Surprising Things I Discovered After Going Vegan for a Month

To sum up what I’ve been doing since lockdown (and will keep doing from now on): keep a healthy diet including fruits and vegetables, replace meat and dairy with healthy alternatives for proteins and calcium, and no eating when not hungry. Intermittent fasting gave me more consistency throughout the day, I skip breakfast because I don’t need it and I stop eating after 7pm. This combination of things gave me the results below.

Current situation end of March 2021 (8 months later)

  • Weight: 60 kg | Result: -25 kg
  • BMI: 22 | Result: -9.2
  • Body fat: 24 % | Result: -13.90 %
  • Waist size: 70 cm (or 27.5 inches) | Result: -24 cm (or -9.5 inches)

I am now back to a healthy weight and reached my goal of 60 kg, no need to mention how good it makes me feel! You can accomplish anything if you’re willing to commit to it. No excuses, only results. But this is not over, it’s never going to be over. The part to focus on now is weight maintenance – Let’s keep the weight off! Learning from my mistakes, I am not going to go back to my previous unhealthy lifestyle. The changes I made in my routine are here to stay.

I usually don’t take many pictures of myself but I found a selfie from August last year that grabbed my attention… It was a selfie with our youngest cat Luna (she was a kitten by then) and I realised my face had a much rounder shape back then, compared to today. So I reproduced the same picture (obviously Luna has grown since!) and you can see the difference of my face before and after losing 25 kg:

weight loss - before
August 2020
weight loss - after
March 2021

Summary & Weight Loss Tips

What to keep in mind:

  • The more overweight you are, the easier it is to lose the first kilos! You just need to make a start.
  • Small changes can have big impacts in the long run: reducing alcohol consumption, skipping starters at restaurants, avoiding unnecessary snacks, etc
  • It’s almost certain you are going to face a weight loss plateau at some point. Do not use it as an excuse to give up!
  • It’s OK to ask for support to stay motivated, involve friends and family, or even social media if it helps keeping you accountable for progress.
  • There is no one-size-fits-all solution, you will have to test and see what works for you.
  • Remember all changes in your lifestyle need to be permanent, not temporary. Otherwise, your weight loss will not be sustainable…
  • Focus on healthy food you already like and limit your consumption of unhealthy food. It’s not about suppression, it’s about moderation.
  • Remember to stay hydrated and drink a lot of water!
  • Hit the pillow. A good sleep routine helps with weight loss, as you will be more prone to make bad decisions if you feel tired.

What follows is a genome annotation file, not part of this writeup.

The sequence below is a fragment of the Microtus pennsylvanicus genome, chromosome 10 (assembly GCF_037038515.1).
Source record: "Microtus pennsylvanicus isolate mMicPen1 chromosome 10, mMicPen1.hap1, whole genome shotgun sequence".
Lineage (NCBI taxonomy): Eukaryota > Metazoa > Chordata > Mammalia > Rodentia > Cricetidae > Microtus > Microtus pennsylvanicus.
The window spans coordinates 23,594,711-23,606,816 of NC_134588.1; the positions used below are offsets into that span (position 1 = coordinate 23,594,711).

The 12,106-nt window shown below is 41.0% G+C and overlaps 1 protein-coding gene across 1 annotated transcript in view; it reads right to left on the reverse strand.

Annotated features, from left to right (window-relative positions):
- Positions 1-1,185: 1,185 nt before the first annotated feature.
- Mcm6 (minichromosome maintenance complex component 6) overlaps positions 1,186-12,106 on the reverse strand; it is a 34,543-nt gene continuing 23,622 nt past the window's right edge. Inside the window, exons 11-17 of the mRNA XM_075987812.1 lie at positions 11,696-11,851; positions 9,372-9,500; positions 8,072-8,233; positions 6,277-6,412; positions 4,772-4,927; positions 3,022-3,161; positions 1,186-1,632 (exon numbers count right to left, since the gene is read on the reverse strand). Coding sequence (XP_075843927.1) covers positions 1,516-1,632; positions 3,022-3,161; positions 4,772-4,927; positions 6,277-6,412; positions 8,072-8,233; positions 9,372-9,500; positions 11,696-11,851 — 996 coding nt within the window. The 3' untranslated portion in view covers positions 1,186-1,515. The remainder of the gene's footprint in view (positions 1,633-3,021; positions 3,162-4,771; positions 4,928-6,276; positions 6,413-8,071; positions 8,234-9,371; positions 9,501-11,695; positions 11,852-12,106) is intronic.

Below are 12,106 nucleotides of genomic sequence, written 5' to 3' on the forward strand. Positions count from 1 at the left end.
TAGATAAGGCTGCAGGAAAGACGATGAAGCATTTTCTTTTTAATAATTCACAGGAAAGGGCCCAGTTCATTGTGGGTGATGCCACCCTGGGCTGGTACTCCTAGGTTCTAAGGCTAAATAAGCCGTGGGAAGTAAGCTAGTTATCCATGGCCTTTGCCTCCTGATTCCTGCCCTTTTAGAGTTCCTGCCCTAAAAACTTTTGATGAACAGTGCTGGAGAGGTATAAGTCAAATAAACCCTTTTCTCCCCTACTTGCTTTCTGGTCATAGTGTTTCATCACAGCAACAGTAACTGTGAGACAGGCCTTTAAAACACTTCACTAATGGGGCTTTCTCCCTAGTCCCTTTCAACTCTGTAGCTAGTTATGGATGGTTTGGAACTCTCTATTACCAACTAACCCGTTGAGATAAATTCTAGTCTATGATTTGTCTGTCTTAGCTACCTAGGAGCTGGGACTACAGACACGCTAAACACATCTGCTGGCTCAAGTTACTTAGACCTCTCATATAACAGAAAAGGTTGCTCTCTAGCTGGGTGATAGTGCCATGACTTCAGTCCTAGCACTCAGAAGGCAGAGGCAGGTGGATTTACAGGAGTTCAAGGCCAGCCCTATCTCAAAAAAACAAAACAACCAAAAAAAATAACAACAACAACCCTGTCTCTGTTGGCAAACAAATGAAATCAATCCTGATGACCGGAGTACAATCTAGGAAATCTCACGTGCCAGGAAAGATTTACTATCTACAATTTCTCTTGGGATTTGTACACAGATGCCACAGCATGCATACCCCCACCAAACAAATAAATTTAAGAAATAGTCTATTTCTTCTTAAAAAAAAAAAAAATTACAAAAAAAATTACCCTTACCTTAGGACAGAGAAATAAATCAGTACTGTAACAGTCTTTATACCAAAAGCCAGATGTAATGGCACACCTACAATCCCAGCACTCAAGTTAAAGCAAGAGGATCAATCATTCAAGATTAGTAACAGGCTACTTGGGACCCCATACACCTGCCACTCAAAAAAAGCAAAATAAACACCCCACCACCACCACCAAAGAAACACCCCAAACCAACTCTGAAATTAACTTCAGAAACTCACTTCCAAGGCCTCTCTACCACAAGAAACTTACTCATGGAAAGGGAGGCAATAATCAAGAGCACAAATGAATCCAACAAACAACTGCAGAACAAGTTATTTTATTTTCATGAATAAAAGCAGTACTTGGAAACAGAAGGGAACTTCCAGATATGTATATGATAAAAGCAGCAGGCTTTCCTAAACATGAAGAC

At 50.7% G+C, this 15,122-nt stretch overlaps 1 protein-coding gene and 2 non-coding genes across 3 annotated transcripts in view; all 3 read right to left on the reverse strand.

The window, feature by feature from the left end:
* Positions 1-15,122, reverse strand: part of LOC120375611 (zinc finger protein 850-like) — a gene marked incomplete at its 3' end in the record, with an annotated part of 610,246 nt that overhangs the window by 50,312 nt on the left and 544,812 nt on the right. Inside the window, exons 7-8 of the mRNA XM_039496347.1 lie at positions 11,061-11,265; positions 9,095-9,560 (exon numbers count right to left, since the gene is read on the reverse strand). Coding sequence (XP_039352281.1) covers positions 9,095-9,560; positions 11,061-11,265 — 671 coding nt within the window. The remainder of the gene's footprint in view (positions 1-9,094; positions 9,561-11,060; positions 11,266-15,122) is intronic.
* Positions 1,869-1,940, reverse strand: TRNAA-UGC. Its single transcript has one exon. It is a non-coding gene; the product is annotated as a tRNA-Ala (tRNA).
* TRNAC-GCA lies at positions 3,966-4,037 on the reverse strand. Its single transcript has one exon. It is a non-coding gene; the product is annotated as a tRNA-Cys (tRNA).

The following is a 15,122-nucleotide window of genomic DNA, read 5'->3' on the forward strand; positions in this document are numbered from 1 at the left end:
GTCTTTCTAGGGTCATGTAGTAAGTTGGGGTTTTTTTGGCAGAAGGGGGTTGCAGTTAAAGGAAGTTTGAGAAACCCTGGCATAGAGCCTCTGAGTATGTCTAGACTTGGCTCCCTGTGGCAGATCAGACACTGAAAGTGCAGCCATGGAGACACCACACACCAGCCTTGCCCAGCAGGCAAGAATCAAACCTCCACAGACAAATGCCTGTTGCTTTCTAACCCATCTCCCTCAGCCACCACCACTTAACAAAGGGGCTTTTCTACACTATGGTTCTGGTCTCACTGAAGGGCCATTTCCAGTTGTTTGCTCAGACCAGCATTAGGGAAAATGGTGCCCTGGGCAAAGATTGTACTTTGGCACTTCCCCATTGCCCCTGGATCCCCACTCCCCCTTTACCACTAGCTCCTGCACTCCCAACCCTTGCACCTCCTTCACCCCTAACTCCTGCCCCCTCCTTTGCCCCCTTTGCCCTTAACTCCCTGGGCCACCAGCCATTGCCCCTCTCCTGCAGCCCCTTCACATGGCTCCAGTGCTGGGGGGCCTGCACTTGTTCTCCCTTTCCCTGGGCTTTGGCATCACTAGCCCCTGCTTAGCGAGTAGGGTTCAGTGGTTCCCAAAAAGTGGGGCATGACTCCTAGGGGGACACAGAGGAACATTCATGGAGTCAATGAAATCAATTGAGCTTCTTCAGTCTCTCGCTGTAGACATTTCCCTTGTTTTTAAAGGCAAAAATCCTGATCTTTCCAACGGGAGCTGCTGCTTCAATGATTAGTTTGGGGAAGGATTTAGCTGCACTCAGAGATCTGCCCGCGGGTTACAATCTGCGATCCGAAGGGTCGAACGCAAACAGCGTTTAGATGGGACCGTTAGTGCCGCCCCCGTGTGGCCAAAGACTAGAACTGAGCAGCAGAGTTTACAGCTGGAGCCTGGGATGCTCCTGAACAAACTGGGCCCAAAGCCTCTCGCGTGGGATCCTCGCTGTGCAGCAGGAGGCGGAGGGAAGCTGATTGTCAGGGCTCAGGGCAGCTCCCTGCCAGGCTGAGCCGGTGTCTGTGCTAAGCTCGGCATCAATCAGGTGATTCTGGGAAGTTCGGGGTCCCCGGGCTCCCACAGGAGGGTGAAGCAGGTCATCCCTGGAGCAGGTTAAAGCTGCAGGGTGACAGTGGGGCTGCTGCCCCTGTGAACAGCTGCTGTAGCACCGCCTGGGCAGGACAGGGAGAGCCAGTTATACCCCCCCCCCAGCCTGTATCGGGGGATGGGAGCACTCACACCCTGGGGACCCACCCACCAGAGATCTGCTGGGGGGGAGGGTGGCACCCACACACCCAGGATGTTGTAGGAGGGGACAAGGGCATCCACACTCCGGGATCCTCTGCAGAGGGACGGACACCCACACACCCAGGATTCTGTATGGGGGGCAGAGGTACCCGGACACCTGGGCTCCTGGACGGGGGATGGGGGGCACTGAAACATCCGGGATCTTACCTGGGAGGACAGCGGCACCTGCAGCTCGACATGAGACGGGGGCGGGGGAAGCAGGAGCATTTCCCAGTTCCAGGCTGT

• Your body is not replaceable, the food you give it is fuel. The better the fuel, the better it works (a bit like a car…).
  • Eating well is the best way to show your body the respect it deserves, it will give it back to you!

What NOT to do:

  • Don’t associate weight loss with frustration, or you will develop an unhealthy relationship with food. It’s OK to crave chocolate sometimes! As a general rule, try to stick to min. 80% healthy / max. 20% “pleasure” foods.
    Related post: Why a Healthy Mind Is Key to Successful Weight Loss
  • Don’t completely suppress your favourite foods from your diet. That would put them even more on a pedestal, so give in to temptation, just in smaller quantities.
  • Don’t have unrealistic expectations. Weight loss takes time and effort, it doesn’t happen overnight…
  • Don’t set a weight goal that is way too low for yourself. If your BMI is already close to 18, chances are you don’t need to lose much weight at all. Look at other metrics such as body fat % or waist size.
    Related post: Is BMI the Only Important Metric to Measure How Healthy You Are?
  • Never starve yourself. If you experience physical signs of hunger (stomach rumbling for example), it means your body needs fuel.
  • Don’t eat when you’re not hungry. In the same respect, do not use food for comfort.
    Related post: Bored? How to Soothe Yourself Without Food
  • Don’t ignore hidden calories! Do you realise how many calories an extra spoon of oil contains for example? Calories in drinks are also easy to overlook (sodas, alcohol…), so don’t forget to take them into account.

I also previously shared some tips about how to stay motivated during your weight loss, because the journey will be full of obstacles. Focus on WHY you’re doing it: you make choices, not rules. If you’re not satisfied with your weight, I hope my story will inspire you. And if you know people who would benefit from reading it, don’t hesitate to spread the word! Health is a serious topic and very much a global issue worth fighting for.